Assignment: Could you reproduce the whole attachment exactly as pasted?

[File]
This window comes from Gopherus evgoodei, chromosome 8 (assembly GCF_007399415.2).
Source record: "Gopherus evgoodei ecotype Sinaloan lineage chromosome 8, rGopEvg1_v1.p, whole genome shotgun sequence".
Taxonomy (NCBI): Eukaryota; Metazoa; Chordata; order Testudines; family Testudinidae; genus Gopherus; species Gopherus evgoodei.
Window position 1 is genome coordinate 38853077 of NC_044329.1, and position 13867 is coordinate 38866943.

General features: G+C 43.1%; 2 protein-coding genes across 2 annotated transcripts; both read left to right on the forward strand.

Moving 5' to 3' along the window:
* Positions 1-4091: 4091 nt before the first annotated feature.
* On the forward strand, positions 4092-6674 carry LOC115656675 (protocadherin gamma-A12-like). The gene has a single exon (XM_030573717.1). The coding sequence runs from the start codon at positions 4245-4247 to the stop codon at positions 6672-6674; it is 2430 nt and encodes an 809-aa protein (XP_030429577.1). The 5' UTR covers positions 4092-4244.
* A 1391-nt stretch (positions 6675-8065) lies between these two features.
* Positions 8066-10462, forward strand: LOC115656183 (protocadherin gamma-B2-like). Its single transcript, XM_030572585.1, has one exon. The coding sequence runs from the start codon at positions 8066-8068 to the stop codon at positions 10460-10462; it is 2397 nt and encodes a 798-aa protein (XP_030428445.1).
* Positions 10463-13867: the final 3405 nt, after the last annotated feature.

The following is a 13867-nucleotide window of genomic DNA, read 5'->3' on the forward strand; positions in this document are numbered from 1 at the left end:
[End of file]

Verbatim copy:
This window comes from Gopherus evgoodei, chromosome 8 (assembly GCF_007399415.2).
Source record: "Gopherus evgoodei ecotype Sinaloan lineage chromosome 8, rGopEvg1_v1.p, whole genome shotgun sequence".
Taxonomy (NCBI): Eukaryota; Metazoa; Chordata; order Testudines; family Testudinidae; genus Gopherus; species Gopherus evgoodei.
Window position 1 is genome coordinate 38853077 of NC_044329.1, and position 13867 is coordinate 38866943.

General features: G+C 43.1%; 2 protein-coding genes across 2 annotated transcripts; both read left to right on the forward strand.

Moving 5' to 3' along the window:
* Positions 1-4091: 4091 nt before the first annotated feature.
* On the forward strand, positions 4092-6674 carry LOC115656675 (protocadherin gamma-A12-like). The gene has a single exon (XM_030573717.1). The coding sequence runs from the start codon at positions 4245-4247 to the stop codon at positions 6672-6674; it is 2430 nt and encodes an 809-aa protein (XP_030429577.1). The 5' UTR covers positions 4092-4244.
* A 1391-nt stretch (positions 6675-8065) lies between these two features.
* Positions 8066-10462, forward strand: LOC115656183 (protocadherin gamma-B2-like). Its single transcript, XM_030572585.1, has one exon. The coding sequence runs from the start codon at positions 8066-8068 to the stop codon at positions 10460-10462; it is 2397 nt and encodes a 798-aa protein (XP_030428445.1).
* Positions 10463-13867: the final 3405 nt, after the last annotated feature.

The following is a 13867-nucleotide window of genomic DNA, read 5'->3' on the forward strand; positions in this document are numbered from 1 at the left end: